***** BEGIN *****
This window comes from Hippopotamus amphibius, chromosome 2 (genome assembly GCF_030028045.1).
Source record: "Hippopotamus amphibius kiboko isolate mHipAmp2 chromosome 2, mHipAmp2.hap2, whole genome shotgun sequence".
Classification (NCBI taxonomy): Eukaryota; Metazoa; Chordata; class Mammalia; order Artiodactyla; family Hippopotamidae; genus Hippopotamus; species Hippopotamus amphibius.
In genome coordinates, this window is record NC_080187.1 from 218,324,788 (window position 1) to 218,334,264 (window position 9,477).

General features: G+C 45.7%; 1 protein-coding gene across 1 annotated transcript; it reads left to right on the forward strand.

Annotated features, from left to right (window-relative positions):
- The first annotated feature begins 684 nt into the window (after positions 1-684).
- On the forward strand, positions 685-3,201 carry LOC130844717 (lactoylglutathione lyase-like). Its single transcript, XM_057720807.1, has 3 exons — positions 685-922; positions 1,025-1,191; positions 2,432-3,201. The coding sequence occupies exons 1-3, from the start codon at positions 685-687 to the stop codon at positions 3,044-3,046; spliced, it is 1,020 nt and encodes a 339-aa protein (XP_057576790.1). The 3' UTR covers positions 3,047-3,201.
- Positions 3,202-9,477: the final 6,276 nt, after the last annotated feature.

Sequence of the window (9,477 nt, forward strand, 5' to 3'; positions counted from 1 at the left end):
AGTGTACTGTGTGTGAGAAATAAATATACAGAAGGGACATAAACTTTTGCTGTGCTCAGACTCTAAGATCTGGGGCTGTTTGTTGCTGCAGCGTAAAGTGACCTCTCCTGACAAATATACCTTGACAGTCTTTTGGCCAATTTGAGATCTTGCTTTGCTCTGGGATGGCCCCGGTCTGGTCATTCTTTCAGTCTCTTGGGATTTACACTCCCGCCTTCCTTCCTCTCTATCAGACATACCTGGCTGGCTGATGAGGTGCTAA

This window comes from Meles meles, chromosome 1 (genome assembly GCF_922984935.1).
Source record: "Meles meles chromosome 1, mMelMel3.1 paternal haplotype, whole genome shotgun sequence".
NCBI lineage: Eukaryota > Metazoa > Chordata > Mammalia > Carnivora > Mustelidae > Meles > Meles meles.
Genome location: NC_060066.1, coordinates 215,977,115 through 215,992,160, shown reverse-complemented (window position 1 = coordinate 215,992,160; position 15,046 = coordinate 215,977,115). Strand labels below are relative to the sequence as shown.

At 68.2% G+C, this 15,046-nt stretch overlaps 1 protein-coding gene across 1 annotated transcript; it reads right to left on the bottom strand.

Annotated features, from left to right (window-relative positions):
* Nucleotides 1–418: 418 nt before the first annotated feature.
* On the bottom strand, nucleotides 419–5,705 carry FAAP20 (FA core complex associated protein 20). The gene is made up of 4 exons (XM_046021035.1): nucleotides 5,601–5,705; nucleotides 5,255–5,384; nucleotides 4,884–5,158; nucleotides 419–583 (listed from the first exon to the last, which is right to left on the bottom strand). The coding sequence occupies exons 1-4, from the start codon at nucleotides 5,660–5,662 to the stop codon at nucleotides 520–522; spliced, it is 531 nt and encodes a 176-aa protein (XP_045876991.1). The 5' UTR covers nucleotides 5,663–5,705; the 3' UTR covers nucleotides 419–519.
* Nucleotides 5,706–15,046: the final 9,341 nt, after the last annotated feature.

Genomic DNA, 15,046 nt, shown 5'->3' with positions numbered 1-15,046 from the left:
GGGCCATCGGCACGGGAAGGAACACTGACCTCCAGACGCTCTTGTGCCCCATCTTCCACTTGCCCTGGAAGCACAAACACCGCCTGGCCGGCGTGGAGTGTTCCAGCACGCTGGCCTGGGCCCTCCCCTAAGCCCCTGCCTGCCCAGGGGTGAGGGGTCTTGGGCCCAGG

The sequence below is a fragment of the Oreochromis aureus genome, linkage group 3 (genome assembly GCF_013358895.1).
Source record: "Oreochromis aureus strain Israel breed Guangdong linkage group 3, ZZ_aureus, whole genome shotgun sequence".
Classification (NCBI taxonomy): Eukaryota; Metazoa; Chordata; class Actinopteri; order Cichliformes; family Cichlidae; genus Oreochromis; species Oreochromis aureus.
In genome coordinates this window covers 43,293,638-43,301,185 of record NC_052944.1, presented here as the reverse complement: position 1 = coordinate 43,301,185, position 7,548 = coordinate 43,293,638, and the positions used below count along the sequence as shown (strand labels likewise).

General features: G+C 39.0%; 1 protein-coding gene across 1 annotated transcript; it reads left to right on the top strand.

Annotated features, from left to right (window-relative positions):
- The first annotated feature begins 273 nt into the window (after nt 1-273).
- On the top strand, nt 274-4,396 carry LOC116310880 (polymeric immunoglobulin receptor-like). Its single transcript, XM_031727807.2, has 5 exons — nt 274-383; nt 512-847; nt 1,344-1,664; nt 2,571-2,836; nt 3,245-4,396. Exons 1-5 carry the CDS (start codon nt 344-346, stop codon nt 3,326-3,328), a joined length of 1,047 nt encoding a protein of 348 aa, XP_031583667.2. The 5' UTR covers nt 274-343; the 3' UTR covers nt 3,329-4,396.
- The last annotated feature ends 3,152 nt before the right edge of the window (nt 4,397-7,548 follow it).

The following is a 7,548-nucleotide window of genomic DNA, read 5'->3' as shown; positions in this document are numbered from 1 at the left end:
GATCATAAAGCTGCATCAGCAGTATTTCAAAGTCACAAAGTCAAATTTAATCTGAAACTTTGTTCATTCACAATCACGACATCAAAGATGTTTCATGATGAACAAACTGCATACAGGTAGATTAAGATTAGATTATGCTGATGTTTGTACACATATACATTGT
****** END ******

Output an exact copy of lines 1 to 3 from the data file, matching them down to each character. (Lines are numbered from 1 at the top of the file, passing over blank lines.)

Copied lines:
This window comes from Hippopotamus amphibius, chromosome 2 (genome assembly GCF_030028045.1).
Source record: "Hippopotamus amphibius kiboko isolate mHipAmp2 chromosome 2, mHipAmp2.hap2, whole genome shotgun sequence".
Classification (NCBI taxonomy): Eukaryota; Metazoa; Chordata; class Mammalia; order Artiodactyla; family Hippopotamidae; genus Hippopotamus; species Hippopotamus amphibius.